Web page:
As early as 26 July, the possibility of a second voyage was being considered, and by the end of the month it was being assumed.
At 12.55 pm on 11 July, following a Church parade, Maheno sailed from Wellington. She was under the command of Captain D. McLean with 105 officers and ratings and Colonel W.E. Collins in charge of 81 officers and other ranks of the New Zealand Army Medical Corps, including 14 nurses.
Additionally, there were some naval signalmen included in the complement. Also embarked were 68 nurses enroute to Egypt.
Each member of the medical staff had received a distinctive green and scarlet lanyard from the Governor.
Maheno arrived at Suez on 16 August and on the 25thanchored in ANZAC Cove, with the odd stray bullet landing on the deck.
The next afternoon a battle was fought ashore and with the first load of 445 wounded Maheno went to Mudros on the 28th, to transfer them to a hospital carrier the next day.
Having cleaned the ship it returned to ANZAC Cove.
The next five weeks were spent treating wounded from Gallipoli, either at ANZAC Cove, Mudros or transporting them to Malta or Alexandria.
On 8 October, at Alexandria, the ship received orders to proceed to England. With a full load the ship sailed at 10 pm, arriving at Southampton at 9.55 am on 17 October, after a rough passage across the Bay of Biscay.
Maheno left Southampton on 30 October, returning to the Mediterranean and ANZAC Cove. With 418 patients Maheno then sailed for Alexandria, arriving on 15th November.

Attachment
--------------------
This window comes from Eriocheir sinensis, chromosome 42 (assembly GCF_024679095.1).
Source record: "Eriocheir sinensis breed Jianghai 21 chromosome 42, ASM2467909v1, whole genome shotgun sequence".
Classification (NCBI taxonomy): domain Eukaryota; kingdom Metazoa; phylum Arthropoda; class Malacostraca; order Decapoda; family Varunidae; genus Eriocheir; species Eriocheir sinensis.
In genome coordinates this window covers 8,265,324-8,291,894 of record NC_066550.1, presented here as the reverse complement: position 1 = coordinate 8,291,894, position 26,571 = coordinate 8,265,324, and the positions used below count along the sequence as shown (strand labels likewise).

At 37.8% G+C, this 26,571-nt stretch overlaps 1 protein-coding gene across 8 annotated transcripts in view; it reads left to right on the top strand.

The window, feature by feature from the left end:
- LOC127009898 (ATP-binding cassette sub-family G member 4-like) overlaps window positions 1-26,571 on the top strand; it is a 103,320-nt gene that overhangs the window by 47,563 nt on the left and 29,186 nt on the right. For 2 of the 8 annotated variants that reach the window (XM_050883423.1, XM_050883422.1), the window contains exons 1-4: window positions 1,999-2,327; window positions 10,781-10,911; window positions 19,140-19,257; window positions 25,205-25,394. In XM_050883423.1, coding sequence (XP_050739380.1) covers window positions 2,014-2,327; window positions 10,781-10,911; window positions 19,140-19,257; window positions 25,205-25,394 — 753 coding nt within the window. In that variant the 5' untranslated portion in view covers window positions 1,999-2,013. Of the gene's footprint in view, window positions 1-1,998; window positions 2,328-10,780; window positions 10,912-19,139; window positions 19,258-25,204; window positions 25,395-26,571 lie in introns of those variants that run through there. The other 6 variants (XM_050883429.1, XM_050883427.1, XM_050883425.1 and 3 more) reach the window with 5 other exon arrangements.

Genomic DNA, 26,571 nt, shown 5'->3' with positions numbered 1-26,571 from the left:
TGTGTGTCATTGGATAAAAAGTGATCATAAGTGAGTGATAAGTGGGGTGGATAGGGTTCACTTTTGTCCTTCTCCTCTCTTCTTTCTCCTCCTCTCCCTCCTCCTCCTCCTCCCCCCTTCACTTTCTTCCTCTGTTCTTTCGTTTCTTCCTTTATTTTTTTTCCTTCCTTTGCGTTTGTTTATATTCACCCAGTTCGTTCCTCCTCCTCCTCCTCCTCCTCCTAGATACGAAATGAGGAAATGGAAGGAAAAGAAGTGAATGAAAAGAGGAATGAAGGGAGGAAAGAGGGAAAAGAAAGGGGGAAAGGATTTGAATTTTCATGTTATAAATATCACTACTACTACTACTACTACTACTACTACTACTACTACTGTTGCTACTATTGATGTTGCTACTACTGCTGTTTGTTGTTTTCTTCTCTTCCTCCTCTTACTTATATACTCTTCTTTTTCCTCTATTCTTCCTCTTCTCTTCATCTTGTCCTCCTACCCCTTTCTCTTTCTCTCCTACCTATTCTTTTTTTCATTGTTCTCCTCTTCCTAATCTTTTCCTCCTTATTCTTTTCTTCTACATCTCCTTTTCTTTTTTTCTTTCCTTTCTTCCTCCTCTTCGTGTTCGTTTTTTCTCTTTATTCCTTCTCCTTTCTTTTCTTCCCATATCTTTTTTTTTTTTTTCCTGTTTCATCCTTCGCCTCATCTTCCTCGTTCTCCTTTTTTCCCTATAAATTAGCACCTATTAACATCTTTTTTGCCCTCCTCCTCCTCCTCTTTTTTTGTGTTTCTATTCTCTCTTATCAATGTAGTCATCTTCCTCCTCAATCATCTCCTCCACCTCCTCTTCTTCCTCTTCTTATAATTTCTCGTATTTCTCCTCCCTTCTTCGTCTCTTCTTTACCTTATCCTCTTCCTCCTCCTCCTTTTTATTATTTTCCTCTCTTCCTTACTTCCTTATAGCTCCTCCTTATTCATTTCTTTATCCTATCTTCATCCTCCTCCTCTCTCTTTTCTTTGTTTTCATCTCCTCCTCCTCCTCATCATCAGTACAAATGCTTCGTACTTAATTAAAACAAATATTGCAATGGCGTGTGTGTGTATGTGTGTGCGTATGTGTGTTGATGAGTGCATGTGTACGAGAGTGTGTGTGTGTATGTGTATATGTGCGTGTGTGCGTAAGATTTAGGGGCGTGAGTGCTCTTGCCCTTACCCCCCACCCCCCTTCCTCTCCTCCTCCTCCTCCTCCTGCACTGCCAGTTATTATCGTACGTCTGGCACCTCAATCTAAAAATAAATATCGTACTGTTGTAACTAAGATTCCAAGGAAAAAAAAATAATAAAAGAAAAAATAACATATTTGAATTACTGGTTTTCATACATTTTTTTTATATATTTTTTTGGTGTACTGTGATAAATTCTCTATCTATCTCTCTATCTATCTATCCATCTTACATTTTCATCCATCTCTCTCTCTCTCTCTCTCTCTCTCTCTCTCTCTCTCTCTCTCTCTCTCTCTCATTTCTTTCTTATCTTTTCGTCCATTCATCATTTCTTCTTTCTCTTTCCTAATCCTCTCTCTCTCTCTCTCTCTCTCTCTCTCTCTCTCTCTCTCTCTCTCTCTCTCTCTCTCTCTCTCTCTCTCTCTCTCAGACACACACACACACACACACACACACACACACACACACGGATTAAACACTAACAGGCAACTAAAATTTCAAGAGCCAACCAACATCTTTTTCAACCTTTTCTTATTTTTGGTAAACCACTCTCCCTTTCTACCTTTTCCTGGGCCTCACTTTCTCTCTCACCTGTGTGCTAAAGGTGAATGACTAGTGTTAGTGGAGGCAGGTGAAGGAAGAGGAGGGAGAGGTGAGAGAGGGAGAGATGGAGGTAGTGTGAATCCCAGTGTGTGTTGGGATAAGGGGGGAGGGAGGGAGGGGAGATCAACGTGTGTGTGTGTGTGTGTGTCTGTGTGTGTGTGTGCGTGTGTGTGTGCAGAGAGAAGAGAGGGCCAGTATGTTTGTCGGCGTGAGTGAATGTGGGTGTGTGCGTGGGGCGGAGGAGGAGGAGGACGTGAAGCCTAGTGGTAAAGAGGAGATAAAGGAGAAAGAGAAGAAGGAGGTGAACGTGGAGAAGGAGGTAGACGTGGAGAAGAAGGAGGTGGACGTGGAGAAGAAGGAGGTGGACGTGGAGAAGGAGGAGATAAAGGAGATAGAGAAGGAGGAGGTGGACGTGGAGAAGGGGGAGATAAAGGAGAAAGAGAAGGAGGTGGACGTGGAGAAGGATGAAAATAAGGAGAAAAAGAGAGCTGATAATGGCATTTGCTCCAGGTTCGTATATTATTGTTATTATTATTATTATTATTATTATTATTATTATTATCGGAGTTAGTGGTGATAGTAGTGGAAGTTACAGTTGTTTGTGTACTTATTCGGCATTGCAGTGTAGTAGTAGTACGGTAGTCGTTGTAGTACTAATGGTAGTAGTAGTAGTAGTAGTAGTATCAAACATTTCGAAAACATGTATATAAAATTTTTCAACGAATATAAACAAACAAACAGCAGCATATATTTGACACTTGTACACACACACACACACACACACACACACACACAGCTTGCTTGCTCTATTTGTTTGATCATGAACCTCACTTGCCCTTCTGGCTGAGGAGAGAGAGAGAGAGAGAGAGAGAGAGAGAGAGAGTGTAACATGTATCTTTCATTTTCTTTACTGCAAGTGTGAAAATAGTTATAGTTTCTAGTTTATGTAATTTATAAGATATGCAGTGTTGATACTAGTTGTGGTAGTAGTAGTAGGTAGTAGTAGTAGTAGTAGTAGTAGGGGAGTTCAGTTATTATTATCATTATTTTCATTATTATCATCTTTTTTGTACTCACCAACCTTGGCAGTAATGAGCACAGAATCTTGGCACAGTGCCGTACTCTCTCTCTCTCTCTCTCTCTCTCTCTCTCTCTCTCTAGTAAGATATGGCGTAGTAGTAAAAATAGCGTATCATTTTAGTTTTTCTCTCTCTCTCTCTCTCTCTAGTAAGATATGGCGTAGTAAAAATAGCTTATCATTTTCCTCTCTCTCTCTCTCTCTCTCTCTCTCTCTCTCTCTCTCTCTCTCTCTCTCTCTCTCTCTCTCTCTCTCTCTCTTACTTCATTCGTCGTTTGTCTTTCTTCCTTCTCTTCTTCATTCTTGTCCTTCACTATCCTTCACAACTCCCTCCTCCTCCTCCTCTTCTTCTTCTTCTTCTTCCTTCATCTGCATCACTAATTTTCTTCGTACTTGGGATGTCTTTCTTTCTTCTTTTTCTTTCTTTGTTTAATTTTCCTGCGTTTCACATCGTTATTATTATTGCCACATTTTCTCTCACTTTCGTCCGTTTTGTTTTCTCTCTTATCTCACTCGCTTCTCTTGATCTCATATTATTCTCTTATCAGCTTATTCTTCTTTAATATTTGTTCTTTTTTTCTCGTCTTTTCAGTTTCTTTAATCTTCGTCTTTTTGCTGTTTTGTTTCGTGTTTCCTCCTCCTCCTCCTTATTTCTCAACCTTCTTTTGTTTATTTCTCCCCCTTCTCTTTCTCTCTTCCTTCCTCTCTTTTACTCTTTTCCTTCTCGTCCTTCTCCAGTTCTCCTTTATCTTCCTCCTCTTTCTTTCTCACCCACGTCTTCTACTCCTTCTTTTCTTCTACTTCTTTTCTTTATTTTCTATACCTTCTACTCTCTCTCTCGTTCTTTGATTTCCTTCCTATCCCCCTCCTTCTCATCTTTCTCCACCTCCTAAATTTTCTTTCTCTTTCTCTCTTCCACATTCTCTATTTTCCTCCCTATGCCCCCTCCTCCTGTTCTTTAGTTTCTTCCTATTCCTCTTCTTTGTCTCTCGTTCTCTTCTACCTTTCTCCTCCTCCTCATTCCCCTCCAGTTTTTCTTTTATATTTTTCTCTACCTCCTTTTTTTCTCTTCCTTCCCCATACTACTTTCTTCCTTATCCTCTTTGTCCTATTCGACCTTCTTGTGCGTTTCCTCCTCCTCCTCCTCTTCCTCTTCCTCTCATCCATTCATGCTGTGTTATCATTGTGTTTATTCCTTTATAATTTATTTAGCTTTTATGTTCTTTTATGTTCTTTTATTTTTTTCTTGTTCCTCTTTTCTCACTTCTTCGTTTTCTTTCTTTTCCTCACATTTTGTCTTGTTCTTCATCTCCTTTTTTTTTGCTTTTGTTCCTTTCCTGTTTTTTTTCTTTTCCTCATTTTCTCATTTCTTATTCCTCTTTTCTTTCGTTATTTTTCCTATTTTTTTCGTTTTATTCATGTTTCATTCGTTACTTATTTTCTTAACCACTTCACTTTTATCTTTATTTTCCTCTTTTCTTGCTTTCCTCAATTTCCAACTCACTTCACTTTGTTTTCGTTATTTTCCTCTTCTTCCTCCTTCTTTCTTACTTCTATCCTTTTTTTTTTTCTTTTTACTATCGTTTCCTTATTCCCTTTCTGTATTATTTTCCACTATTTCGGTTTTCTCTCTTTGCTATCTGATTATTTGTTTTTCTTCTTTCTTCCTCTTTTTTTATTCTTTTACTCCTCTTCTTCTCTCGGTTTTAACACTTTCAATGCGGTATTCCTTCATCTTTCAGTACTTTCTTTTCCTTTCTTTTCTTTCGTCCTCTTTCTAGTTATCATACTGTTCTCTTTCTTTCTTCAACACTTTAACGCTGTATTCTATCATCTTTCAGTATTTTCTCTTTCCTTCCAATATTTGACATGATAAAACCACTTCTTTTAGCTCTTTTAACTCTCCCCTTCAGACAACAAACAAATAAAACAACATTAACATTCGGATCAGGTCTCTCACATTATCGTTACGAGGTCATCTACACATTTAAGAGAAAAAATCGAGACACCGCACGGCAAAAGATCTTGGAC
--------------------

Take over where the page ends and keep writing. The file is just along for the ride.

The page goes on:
A week later orders were received to proceed to New Zealand and with 76 patients the ship sailed on the 22nd embarking further patients at Port Said and Suez.
After an uneventful voyage Maheno arrived at Auckland on 1 January 1916.
At Auckland the ship was met by the Governor and a civic reception was given to the personnel. Sailing that evening Maheno arrived to another civic reception at Wellington, before sailing for Lyttelton and Port Chalmers with the Governor on board.
Before arriving in Dunedin one of the Royal Navy signalmen, Signalman Pattie, received a presentation for rescuing a man who had fallen overboard.
The patients were given a civic welcome at Dunedin.
Two months after Maheno left New Zealand Lord Liverpool was already considering the possibility of New Zealand providing a second hospital ship and this too was immediately accepted.